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Sudan is the largest country on the African continent with an area of 2.5 million square kilometers and a population of 40 million.

The original inhabitants of this area were converted to Christianity (the Egyptian-based Coptic version) - in the sixth century A.D., and then to Islam in the 15th century, when Arabic forces moved into the region. The Egyptians reclaimed control of the provinces of Nubia, Senaar and Kordofan, which make up modern Sudan, in a campaign between 1820 and 1822. In the mid-19th century, Sudan became of interest to the United Kingdom, because of its strategic importance for trade routes to India via the newly-opened Suez Canal, as well as the desire to limit French influence in the West.

Consequently, Sudan came under British and Egyptian control in the 1880s. Local resistance at this time was led by Mahdi Mohammed Ahmed, a figure revered by his people as both a mystic and a holy warrior. The so-called Mahdists defeated a British-led force of Egyptian troops in 1883. This culminated in the death of the British commander, General Gordon, when the Sudanese took Khartoum after a long siege. The Mahdists retained control of Sudan until the British re-conquered the territory in 1898. Anglo-Egyptian rule was established in 1899. In 1914, Egypt itself was made a British protectorate and Sudan was accordingly taken under British rule. When the protectorate was dissolved in 1922, the future of Sudan was left open, as a subject of further negotiations. In 1929, the condominium was restored.

A further Anglo-Egyptian treaty in 1936 allowed Egyptian troops and civilian immigrants to enter Sudan without restriction. After World War II, Sudan became the subject of serious contention between Britain and Egypt. Efforts to co-opt Sudan to Egyptian control in 1951 were firmly resisted by the Sudanese. Then, in 1952, the overthrow of Egypt's King Farouk by Colonel Gamal Abdel Nasser brought to power an Egyptian government more sympathetic towards Sudan's independence aspirations. In 1952, Britain and Egypt agreed on a constitution for Sudan, allowing free elections and a referendum on independence, which was finally granted in 1956.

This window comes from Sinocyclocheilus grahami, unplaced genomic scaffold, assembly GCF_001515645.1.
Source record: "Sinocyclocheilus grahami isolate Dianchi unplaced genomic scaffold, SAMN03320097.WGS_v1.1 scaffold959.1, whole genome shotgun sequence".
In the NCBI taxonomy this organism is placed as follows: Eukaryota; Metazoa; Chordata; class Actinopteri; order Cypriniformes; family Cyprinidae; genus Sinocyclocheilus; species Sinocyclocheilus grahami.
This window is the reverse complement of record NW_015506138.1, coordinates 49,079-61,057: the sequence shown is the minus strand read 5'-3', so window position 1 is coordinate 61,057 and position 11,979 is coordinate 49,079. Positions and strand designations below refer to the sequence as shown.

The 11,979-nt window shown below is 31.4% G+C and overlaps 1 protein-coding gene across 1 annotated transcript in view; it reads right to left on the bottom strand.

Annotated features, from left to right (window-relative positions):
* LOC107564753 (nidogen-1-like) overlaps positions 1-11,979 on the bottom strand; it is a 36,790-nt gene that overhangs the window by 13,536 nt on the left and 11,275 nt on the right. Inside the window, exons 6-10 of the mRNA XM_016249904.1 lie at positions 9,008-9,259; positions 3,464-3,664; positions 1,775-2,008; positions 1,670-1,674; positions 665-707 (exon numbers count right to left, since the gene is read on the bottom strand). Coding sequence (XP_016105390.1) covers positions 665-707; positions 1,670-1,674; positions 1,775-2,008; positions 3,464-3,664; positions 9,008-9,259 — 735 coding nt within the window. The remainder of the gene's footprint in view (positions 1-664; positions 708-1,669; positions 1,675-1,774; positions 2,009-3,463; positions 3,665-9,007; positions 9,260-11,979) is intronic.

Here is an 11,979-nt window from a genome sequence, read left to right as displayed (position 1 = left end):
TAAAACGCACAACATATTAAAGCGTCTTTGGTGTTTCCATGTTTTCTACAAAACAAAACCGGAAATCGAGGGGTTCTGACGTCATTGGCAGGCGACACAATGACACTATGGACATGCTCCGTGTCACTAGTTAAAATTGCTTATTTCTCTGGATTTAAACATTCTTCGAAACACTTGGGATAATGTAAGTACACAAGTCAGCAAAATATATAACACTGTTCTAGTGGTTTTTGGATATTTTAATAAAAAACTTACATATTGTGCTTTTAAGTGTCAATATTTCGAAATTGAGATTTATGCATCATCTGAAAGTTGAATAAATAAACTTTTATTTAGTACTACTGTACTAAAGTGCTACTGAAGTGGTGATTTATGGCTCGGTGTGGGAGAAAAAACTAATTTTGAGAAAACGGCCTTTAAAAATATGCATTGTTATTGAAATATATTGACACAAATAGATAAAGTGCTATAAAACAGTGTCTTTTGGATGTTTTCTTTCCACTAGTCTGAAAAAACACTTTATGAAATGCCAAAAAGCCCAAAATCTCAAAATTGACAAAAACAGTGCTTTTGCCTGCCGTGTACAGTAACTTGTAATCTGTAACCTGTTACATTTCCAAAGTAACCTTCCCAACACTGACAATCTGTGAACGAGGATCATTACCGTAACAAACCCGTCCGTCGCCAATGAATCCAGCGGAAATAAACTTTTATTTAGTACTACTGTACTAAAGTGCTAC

In this way, Sudan is characterized by huge regional and socio-racial disparities and divisions between its Arab heritage to the North and African heritage to the South. The two groups are split along linguistic, religious, racial, and economic lines, and this cleavage has generated bitter tensions and clashes.

These tensions resulted in civil wars which have continued to plague the country, and particularly southern Sudan, for 39 of the 50 years since the country's independence. Sudan's first civil war lasted for 17 years (1955-1972) and it's second civil war broke in 1983 and ended in 2005. This was the longest running civil war on the African continent, having ravaged much of southern Sudan's social and economic infrastructure. This war was marked by hunger, disease, genocide, death tolls in the millions, and the massive displacement of about 5.5 million Sudanese.

In particular, the women in Sudan have borne the brunt of war. As men and boy children were killed off by their attackers, many women and girls suffered brutal gang rapes by the Khartoum government-backed militias. Most of these women live in the rural areas or in the slums of the rapidly expanding cities. Many of these women are forced to stay in camps for displaced people. Their participation in global development has been severely limited, mainly by their lack of access to education and policy influencing positions in goverment.

Sudan enjoyed one of the first and most active women's movements in Africa and the Arab world during the 1960s and 1970s. The major pressure group which promoted women's rights in the Sudan was the Sudanese Women's Union. To a wide extent, this movement had accomplished women's demands and would have contributed more if it was not disbanded in 1985 after the end of President Nimeiri's regime. Despite the many legal reforms achieved, many of the changes were only realized in the urban areas of Sudan where literate women were aware of their rights.